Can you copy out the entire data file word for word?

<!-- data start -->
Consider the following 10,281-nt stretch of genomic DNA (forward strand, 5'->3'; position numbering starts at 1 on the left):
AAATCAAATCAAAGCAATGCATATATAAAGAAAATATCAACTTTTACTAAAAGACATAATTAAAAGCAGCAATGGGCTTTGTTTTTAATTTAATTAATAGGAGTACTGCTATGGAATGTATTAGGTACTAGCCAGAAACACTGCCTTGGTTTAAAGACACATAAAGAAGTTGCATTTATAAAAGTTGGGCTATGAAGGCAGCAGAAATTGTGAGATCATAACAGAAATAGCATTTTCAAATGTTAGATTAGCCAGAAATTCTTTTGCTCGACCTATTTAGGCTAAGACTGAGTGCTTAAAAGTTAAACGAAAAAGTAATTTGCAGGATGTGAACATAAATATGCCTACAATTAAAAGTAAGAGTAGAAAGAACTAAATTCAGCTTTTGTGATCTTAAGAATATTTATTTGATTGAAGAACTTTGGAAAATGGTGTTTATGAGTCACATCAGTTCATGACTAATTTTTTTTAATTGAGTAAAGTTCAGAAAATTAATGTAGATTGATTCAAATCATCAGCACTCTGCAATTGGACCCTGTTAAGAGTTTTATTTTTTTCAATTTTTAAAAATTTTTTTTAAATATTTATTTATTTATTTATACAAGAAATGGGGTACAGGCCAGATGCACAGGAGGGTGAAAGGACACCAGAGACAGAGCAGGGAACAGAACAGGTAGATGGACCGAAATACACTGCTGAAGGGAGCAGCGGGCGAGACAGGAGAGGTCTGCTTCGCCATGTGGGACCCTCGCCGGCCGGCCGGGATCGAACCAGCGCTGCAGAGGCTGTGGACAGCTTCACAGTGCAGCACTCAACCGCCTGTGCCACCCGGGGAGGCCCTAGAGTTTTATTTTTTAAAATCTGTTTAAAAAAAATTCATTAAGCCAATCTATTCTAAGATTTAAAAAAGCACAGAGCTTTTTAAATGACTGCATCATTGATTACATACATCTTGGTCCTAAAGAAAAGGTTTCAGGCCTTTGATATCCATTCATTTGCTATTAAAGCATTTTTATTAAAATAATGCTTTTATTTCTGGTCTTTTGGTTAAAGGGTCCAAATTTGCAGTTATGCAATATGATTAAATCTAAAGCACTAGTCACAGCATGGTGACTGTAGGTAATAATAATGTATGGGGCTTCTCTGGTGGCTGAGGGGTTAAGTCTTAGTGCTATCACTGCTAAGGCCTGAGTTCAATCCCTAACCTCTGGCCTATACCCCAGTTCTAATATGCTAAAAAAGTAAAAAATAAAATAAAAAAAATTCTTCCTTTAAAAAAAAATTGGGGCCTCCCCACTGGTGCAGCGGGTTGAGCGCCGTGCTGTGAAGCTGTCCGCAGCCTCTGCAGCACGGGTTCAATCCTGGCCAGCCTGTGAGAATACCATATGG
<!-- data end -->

Consider the following 10,281-nt stretch of genomic DNA (forward strand, 5'->3'; position numbering starts at 1 on the left):
AAATCAAATCAAAGCAATGCATATATAAAGAAAATATCAACTTTTACTAAAAGACATAATTAAAAGCAGCAATGGGCTTTGTTTTTAATTTAATTAATAGGAGTACTGCTATGGAATGTATTAGGTACTAGCCAGAAACACTGCCTTGGTTTAAAGACACATAAAGAAGTTGCATTTATAAAAGTTGGGCTATGAAGGCAGCAGAAATTGTGAGATCATAACAGAAATAGCATTTTCAAATGTTAGATTAGCCAGAAATTCTTTTGCTCGACCTATTTAGGCTAAGACTGAGTGCTTAAAAGTTAAACGAAAAAGTAATTTGCAGGATGTGAACATAAATATGCCTACAATTAAAAGTAAGAGTAGAAAGAACTAAATTCAGCTTTTGTGATCTTAAGAATATTTATTTGATTGAAGAACTTTGGAAAATGGTGTTTATGAGTCACATCAGTTCATGACTAATTTTTTTTAATTGAGTAAAGTTCAGAAAATTAATGTAGATTGATTCAAATCATCAGCACTCTGCAATTGGACCCTGTTAAGAGTTTTATTTTTTTCAATTTTTAAAAATTTTTTTTAAATATTTATTTATTTATTTATACAAGAAATGGGGTACAGGCCAGATGCACAGGAGGGTGAAAGGACACCAGAGACAGAGCAGGGAACAGAACAGGTAGATGGACCGAAATACACTGCTGAAGGGAGCAGCGGGCGAGACAGGAGAGGTCTGCTTCGCCATGTGGGACCCTCGCCGGCCGGCCGGGATCGAACCAGCGCTGCAGAGGCTGTGGACAGCTTCACAGTGCAGCACTCAACCGCCTGTGCCACCCGGGGAGGCCCTAGAGTTTTATTTTTTAAAATCTGTTTAAAAAAAATTCATTAAGCCAATCTATTCTAAGATTTAAAAAAGCACAGAGCTTTTTAAATGACTGCATCATTGATTACATACATCTTGGTCCTAAAGAAAAGGTTTCAGGCCTTTGATATCCATTCATTTGCTATTAAAGCATTTTTATTAAAATAATGCTTTTATTTCTGGTCTTTTGGTTAAAGGGTCCAAATTTGCAGTTATGCAATATGATTAAATCTAAAGCACTAGTCACAGCATGGTGACTGTAGGTAATAATAATGTATGGGGCTTCTCTGGTGGCTGAGGGGTTAAGTCTTAGTGCTATCACTGCTAAGGCCTGAGTTCAATCCCTAACCTCTGGCCTATACCCCAGTTCTAATATGCTAAAAAAGTAAAAAATAAAATAAAAAAAATTCTTCCTTTAAAAAAAAATTGGGGCCTCCCCACTGGTGCAGCGGGTTGAGCGCCGTGCTGTGAAGCTGTCCGCAGCCTCTGCAGCACGGGTTCAATCCTGGCCAGCCTGTGAGAATACCATATGG